The emergence of advanced AI systems thus generates a deeper tension between algorithmic secrecy and data privacy. Yet, in today’s policy debate, algorithmic transparency in a privacy context is an issue that is equally important but managerially disregarded, commercially evasive, and legally unactualized. This Note illustrates how regulators should rethink strategies regarding transparency for privacy protection through the interplay of human rights, disclosure regulations, and whistleblowing systems. It discusses how machine-learning algorithms threaten privacy protection through algorithmic opacity, assesses the effectiveness of the EU’s response to privacy issues raised by opaque AI systems, demonstrates the GDPR’s inadequacy in addressing privacy issues caused by algorithmic opacity, and proposes new algorithmic transparency strategies toward privacy protection, along with a broad array of policy implications and suggested moves. The analytical results indicate that in a world where algorithmic opacity has become a strategic tool for firms to escape accountability, regulators in the EU, the US, and elsewhere should adopt a human-rights-based approach to impose a social transparency duty on firms deploying high-risk AI techniques.

Kaminski & Urban on The Right to Contest AI

Margot E. Kaminski (University of Colorado Law School; Yale ISP) and Jennifer M. Urban (UC Berkeley School of Law) have posted “The Right to Contest AI” (Columbia Law Review, Vol. 121, 2021) on SSRN. Here is the abstract:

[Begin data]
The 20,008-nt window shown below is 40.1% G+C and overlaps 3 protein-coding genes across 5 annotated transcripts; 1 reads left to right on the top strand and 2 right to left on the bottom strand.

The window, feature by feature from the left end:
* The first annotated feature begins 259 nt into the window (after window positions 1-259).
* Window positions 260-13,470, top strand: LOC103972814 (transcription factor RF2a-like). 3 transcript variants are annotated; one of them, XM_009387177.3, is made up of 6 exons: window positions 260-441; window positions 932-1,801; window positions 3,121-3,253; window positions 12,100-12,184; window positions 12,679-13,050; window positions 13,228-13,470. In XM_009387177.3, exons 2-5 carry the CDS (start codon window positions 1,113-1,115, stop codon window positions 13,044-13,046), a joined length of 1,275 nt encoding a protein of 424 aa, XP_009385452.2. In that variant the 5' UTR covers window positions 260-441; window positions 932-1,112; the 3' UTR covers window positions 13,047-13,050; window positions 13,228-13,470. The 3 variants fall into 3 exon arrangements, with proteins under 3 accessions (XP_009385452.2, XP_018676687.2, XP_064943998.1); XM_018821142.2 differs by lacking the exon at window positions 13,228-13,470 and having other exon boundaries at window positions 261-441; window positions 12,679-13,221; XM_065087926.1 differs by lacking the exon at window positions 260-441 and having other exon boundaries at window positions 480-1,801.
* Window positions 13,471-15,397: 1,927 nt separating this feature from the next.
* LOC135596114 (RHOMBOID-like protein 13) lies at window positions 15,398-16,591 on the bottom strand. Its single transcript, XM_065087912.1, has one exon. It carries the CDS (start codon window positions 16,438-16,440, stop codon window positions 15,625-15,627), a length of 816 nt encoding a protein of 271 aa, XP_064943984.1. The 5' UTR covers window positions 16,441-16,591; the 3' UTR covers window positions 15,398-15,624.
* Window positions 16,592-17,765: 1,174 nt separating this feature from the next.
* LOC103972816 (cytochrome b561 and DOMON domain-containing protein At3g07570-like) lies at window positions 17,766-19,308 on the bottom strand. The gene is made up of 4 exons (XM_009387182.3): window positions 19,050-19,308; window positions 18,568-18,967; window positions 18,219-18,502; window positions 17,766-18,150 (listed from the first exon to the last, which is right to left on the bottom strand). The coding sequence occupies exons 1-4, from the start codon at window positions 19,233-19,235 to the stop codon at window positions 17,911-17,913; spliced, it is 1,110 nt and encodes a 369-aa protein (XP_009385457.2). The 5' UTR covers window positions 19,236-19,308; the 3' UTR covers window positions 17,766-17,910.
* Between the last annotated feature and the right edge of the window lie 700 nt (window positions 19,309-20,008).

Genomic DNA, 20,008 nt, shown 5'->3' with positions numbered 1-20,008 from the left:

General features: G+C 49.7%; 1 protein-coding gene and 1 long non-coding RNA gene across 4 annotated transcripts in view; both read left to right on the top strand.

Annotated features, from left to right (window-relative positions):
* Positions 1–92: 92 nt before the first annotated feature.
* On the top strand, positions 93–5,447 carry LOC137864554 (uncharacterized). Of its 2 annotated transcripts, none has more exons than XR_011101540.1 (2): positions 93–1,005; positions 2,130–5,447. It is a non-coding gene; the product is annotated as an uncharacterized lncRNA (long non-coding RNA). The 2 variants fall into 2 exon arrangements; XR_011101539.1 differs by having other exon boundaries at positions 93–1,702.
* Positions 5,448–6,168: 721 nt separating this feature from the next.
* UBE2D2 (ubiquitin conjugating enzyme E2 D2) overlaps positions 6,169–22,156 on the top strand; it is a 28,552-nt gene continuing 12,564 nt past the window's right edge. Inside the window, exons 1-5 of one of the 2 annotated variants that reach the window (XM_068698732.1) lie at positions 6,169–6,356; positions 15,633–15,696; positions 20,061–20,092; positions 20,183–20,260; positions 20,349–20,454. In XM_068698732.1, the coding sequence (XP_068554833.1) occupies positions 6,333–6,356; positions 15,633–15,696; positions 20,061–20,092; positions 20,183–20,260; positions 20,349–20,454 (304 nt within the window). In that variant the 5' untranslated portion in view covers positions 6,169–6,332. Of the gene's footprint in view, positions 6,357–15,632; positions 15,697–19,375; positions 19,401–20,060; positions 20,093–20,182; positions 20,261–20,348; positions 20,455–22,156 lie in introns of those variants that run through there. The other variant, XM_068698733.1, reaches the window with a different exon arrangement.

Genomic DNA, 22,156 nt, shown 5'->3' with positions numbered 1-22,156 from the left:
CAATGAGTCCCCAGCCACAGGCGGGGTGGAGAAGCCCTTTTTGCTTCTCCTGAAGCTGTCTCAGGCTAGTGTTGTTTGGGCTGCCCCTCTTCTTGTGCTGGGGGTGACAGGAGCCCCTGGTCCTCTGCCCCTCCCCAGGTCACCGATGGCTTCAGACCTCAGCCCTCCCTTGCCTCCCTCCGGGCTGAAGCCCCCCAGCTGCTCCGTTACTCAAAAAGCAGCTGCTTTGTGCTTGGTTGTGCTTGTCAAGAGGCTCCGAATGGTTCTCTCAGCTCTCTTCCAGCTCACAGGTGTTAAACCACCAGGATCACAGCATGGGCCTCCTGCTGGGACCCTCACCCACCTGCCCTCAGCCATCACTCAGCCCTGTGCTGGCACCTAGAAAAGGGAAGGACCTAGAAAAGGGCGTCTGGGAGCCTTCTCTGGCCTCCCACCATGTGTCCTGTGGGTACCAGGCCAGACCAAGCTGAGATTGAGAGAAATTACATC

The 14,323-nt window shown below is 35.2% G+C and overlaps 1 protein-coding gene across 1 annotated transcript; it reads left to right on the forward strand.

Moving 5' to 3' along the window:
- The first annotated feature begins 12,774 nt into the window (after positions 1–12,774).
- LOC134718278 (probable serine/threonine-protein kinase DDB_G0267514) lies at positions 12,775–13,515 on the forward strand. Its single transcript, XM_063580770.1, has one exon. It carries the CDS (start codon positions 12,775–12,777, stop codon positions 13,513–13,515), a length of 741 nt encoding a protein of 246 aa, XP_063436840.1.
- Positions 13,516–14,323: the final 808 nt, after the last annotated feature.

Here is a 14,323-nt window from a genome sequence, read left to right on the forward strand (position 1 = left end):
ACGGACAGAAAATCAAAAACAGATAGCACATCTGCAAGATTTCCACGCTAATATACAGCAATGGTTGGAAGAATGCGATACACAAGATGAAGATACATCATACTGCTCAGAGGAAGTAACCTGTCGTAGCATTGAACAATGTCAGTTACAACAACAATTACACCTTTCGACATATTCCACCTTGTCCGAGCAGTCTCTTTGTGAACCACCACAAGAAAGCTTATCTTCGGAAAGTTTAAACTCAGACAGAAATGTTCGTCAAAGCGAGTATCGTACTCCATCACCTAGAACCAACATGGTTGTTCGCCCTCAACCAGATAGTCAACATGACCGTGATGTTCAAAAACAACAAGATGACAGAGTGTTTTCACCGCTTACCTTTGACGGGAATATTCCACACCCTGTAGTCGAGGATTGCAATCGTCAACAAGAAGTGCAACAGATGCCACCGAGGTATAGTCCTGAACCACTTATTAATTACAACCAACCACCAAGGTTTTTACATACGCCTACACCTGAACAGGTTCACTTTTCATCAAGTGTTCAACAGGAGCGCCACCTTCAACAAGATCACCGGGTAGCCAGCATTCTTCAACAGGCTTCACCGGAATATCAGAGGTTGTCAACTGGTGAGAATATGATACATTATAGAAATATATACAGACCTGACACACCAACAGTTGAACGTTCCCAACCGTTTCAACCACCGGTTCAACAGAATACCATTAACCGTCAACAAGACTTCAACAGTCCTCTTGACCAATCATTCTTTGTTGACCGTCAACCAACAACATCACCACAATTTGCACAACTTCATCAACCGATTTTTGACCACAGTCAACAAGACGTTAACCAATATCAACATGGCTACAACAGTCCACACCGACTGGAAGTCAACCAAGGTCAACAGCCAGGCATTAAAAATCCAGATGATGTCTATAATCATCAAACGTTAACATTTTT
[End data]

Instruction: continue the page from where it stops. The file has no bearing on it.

Artificial intelligence (AI) is increasingly used to make important decisions, from university admissions selections to loan determinations to the distribution of COVID-19 vaccines. These uses of AI raise a host of concerns about discrimination, accuracy, fairness, and accountability.

In the United States, recent proposals for regulating AI focus largely on ex ante and systemic governance. This Article argues instead—or really, in addition—for an individual right to contest AI decisions, modeled on due process but adapted for the digital age. The European Union, in fact, recognizes such a right, and a growing number of institutions around the world now call for its establishment. This Article argues that despite considerable differences between the United States and other countries,establishing the right to contest AI decisions here would be in keeping with a long tradition of due process theory.

This Article then fills a gap in the literature, establishing a theoretical scaffolding for discussing what a right to contest should look like in practice. This Article establishes four contestation archetypes that should serve as the bases of discussions of contestation both for the right to contest AI and in other policy contexts. The contestation archetypes vary along two axes: from contestation rules to standards and from emphasizing procedure to establishing substantive rights. This Article then discusses four processes that illustrate these archetypes in practice, including the first in depth consideration of the GDPR’s right to contestation for a U.S. audience. Finally, this Article integrates findings from these investigations to develop normative and practical guidance for establishing a right to contest AI.